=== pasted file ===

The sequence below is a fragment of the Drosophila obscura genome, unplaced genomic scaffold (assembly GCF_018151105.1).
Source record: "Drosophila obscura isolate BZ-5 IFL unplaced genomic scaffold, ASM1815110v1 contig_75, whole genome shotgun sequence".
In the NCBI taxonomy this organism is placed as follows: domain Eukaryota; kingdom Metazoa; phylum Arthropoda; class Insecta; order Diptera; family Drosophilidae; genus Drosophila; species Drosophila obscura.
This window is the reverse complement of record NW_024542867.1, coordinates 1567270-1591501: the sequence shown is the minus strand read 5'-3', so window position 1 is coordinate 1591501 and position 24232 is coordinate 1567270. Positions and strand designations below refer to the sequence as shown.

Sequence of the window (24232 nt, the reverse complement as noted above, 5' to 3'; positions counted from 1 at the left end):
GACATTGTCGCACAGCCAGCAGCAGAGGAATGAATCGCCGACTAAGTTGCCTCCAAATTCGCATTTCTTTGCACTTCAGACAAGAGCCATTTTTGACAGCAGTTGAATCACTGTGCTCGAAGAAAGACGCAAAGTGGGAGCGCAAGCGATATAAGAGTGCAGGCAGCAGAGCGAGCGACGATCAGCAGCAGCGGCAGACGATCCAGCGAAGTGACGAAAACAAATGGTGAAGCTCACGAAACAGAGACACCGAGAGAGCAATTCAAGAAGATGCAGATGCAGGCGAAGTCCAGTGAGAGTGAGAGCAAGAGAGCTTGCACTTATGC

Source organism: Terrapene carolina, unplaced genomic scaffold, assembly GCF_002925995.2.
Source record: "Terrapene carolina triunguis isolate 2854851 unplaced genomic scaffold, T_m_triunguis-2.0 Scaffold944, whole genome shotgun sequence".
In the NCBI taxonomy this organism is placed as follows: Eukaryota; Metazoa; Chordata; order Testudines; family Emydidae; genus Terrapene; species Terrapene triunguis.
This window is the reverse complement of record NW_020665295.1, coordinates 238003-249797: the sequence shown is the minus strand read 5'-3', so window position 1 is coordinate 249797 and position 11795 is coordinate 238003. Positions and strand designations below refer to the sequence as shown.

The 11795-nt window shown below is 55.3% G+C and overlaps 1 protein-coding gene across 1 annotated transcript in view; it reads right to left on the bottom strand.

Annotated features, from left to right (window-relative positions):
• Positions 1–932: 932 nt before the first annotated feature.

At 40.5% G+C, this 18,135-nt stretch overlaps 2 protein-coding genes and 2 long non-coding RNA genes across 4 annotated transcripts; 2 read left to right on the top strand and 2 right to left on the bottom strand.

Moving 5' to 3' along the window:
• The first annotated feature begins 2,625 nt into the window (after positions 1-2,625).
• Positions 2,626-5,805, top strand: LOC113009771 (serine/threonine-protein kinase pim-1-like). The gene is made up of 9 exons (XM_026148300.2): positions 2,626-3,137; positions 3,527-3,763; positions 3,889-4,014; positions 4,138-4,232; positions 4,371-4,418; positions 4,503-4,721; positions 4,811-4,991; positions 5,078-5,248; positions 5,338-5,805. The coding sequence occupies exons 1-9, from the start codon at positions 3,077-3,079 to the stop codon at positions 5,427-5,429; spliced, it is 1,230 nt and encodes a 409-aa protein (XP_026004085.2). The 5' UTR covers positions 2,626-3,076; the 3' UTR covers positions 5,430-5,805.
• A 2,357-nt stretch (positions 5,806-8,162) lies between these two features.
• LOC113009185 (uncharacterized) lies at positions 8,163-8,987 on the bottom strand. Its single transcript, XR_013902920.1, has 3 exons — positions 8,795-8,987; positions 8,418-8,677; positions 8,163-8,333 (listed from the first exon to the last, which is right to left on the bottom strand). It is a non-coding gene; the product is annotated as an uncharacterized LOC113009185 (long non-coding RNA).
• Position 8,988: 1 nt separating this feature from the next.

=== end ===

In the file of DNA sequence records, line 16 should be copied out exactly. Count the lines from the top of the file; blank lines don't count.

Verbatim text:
• The first annotated feature begins 2,625 nt into the window (after positions 1-2,625).